It’s been nearly two full decades since Gorillaz first reinvented the musical wheel, proving that it was possible to become a Glastonbury-headlining band whilst also being, y’know, fictional characters.
Now, with new project Song Machine - a series of collaborative sessions, featuring a host of special guests and drip-fed in podcast-style episodes - the group, still helmed behind the scenes by Damon Albarn and Jamie Hewlett, are proving they can still push the envelope.
We dropped Noodle, 2D, Russel and Murdoc a line to see what music’s most animated talents have in store…
Tell us a bit about the idea behind Song Machine - how is it different to recording a traditional ‘album’?
Russel: That’s classified, so here’s a metaphor. You know how a giraffe gives birth standing up? Then baby giraffe gets up, kisses mum, and they just go about their day like ‘Yeah, WHAT?’ Well, that’s Song Machine. Whole new way of delivering music. Gorillaz just evolved.
Why did you want to switch it up now? Were you getting itchy feet?
2D: A wise old man once said to me, ‘Go away Stuart, I’m not interested in your peanut collection!’ That was when I stopped collecting peanuts and got into music. So if your feet are itchy, change your socks.
The idea behind Song Machine is that people can peek behind the curtain of the sessions - what can we expect to find there?
Noodle: We have a saying: ‘A frog in a well does not know the ocean’. We believe this very much and try always to have a wider view. We like that for our audience too.
In the first snippet, there’s an argument over some stollen cake in Lidl - are these the kind of tense subjects that tend to cause rows between you lot?
2D: Since the dawn of the universe man has been arguing over cake. One of the first wars was over a chocolate Swiss roll. When will we learn! (Although Swiss rolls are well nice).
“If your feet are itchy, change your socks.”
The first release ‘Momentary Bliss’ features Slaves and slowthai - what excites you about those two artists?
Russel: Doesn’t matter what you think. Matters what you feel. And I’m feeling flames. Mucho fuego. Could toast my tortilla chips off those dudes. Damn, just made myself hungry.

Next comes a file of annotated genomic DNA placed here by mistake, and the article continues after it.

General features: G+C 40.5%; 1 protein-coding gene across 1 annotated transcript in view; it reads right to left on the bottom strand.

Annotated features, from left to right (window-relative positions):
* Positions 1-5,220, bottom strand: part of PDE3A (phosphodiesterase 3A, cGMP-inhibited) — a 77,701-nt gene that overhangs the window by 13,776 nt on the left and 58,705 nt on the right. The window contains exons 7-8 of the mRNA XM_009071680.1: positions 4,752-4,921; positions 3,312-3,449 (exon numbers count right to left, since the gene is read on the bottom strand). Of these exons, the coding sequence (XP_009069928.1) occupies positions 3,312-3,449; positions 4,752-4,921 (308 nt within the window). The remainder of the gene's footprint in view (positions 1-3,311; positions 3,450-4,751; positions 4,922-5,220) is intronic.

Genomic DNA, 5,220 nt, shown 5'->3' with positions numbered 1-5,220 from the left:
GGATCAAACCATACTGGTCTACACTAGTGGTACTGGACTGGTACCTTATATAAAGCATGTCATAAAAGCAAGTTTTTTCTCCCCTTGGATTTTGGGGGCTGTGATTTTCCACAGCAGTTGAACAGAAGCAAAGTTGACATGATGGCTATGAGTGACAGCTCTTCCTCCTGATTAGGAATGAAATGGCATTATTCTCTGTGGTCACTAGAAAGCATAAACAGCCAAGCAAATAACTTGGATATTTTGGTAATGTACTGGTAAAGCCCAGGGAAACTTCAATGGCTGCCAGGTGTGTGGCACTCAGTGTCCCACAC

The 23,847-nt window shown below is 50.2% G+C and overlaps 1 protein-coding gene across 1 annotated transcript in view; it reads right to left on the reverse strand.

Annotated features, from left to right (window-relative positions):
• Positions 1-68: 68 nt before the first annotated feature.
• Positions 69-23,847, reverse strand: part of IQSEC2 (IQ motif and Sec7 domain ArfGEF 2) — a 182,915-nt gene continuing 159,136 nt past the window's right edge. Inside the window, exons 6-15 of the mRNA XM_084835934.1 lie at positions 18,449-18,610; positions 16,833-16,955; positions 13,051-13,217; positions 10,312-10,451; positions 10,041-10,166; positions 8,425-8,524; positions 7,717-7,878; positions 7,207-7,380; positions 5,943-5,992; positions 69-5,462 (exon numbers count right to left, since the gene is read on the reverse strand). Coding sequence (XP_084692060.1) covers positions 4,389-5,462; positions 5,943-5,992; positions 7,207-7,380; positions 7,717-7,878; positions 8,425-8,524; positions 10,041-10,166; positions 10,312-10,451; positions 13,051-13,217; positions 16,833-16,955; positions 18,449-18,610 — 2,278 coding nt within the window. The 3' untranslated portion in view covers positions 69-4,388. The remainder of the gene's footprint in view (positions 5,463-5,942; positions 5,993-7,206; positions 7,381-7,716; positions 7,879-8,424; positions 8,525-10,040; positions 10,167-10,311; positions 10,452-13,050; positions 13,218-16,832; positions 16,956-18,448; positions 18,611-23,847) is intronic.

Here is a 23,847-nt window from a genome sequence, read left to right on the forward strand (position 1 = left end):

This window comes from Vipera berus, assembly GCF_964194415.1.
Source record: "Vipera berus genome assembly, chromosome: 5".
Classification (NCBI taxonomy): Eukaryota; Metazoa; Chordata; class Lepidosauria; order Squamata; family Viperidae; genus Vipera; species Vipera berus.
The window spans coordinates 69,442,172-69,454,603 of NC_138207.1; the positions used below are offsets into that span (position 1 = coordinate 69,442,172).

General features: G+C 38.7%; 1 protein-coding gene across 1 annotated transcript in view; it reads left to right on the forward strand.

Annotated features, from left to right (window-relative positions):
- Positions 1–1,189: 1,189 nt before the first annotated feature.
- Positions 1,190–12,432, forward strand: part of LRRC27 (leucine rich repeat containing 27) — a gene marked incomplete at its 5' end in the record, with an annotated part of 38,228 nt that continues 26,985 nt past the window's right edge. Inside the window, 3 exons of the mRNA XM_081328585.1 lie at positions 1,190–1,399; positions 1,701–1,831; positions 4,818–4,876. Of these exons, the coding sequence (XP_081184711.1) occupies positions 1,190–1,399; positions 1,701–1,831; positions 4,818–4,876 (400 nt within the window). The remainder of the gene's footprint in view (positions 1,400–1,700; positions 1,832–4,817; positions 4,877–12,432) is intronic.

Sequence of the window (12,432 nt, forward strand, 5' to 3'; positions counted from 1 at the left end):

Noodle: Laurie’s guitar style is so good, he has many chops.
Can you give us any clues as to who else might come into the studio in the coming episodes?
Murdoc: Mate, everyone’s dying to know what amazing collaborators I’ve got lined up - it’s the holy grail of music journalism. You’re essentially asking me to give you a career-defining scoop, and you haven’t even bought me a load of drinks. So unprofessional.
If you could invite anyone in to collaborate - alive or dead, musical or not - who would you pick?
Russel: Pick ANYONE who’s ever existed? That’s like a hundred billion people. You’re asking the wrong brother. I once spent two hours in the supermarket cereal aisle. In the end I bought every damn packet. Only way outta there. But 2D was happy, he collects the free toys.
What else is on the cards for Gorillaz in 2020? Can we expect any live shows? Any more surprises?
2D: Everything is a surprise because I can’t see into the future. Not since I lost my magic 8 ball.
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Celebratory and instinctively inclusive, no band could have done it better.
All in, it’s classic Gorillaz: a mixed bag mostly stuffed with delights, that fares extremely favourably on the banger to clanger ratio.
‘Song Machine’ might have been born from a playful spirit, but it’s also an album that finds Gorillaz holding a mirror to the modern world’s divisions, and offering up a far more utopian alternative.
The LP fizzles with a self-made, impromptu energy.